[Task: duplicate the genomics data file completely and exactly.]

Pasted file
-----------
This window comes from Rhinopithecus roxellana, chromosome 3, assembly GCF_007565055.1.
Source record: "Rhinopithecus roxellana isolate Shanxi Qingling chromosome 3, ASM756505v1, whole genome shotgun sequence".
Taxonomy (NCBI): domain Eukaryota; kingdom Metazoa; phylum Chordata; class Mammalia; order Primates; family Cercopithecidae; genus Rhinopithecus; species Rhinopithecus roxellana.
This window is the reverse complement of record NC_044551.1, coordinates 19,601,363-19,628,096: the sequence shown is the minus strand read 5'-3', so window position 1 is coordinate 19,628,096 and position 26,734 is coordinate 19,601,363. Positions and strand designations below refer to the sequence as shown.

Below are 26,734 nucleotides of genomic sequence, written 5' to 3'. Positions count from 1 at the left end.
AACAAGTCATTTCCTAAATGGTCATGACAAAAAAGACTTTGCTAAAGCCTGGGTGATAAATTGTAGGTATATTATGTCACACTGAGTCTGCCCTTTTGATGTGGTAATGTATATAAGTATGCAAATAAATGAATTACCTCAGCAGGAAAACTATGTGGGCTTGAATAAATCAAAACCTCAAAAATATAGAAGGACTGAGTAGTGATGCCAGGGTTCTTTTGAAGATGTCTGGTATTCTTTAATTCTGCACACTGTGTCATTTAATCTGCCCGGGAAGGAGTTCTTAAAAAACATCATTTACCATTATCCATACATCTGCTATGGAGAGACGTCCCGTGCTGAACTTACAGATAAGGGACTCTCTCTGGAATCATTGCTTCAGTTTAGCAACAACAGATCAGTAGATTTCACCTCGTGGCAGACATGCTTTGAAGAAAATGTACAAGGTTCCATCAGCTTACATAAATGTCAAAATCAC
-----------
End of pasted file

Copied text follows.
This window comes from Rhinopithecus roxellana, chromosome 3, assembly GCF_007565055.1.
Source record: "Rhinopithecus roxellana isolate Shanxi Qingling chromosome 3, ASM756505v1, whole genome shotgun sequence".
Taxonomy (NCBI): domain Eukaryota; kingdom Metazoa; phylum Chordata; class Mammalia; order Primates; family Cercopithecidae; genus Rhinopithecus; species Rhinopithecus roxellana.
This window is the reverse complement of record NC_044551.1, coordinates 19,601,363-19,628,096: the sequence shown is the minus strand read 5'-3', so window position 1 is coordinate 19,628,096 and position 26,734 is coordinate 19,601,363. Positions and strand designations below refer to the sequence as shown.

Below are 26,734 nucleotides of genomic sequence, written 5' to 3'. Positions count from 1 at the left end.
AACAAGTCATTTCCTAAATGGTCATGACAAAAAAGACTTTGCTAAAGCCTGGGTGATAAATTGTAGGTATATTATGTCACACTGAGTCTGCCCTTTTGATGTGGTAATGTATATAAGTATGCAAATAAATGAATTACCTCAGCAGGAAAACTATGTGGGCTTGAATAAATCAAAACCTCAAAAATATAGAAGGACTGAGTAGTGATGCCAGGGTTCTTTTGAAGATGTCTGGTATTCTTTAATTCTGCACACTGTGTCATTTAATCTGCCCGGGAAGGAGTTCTTAAAAAACATCATTTACCATTATCCATACATCTGCTATGGAGAGACGTCCCGTGCTGAACTTACAGATAAGGGACTCTCTCTGGAATCATTGCTTCAGTTTAGCAACAACAGATCAGTAGATTTCACCTCGTGGCAGACATGCTTTGAAGAAAATGTACAAGGTTCCATCAGCTTACATAAATGTCAAAATCAC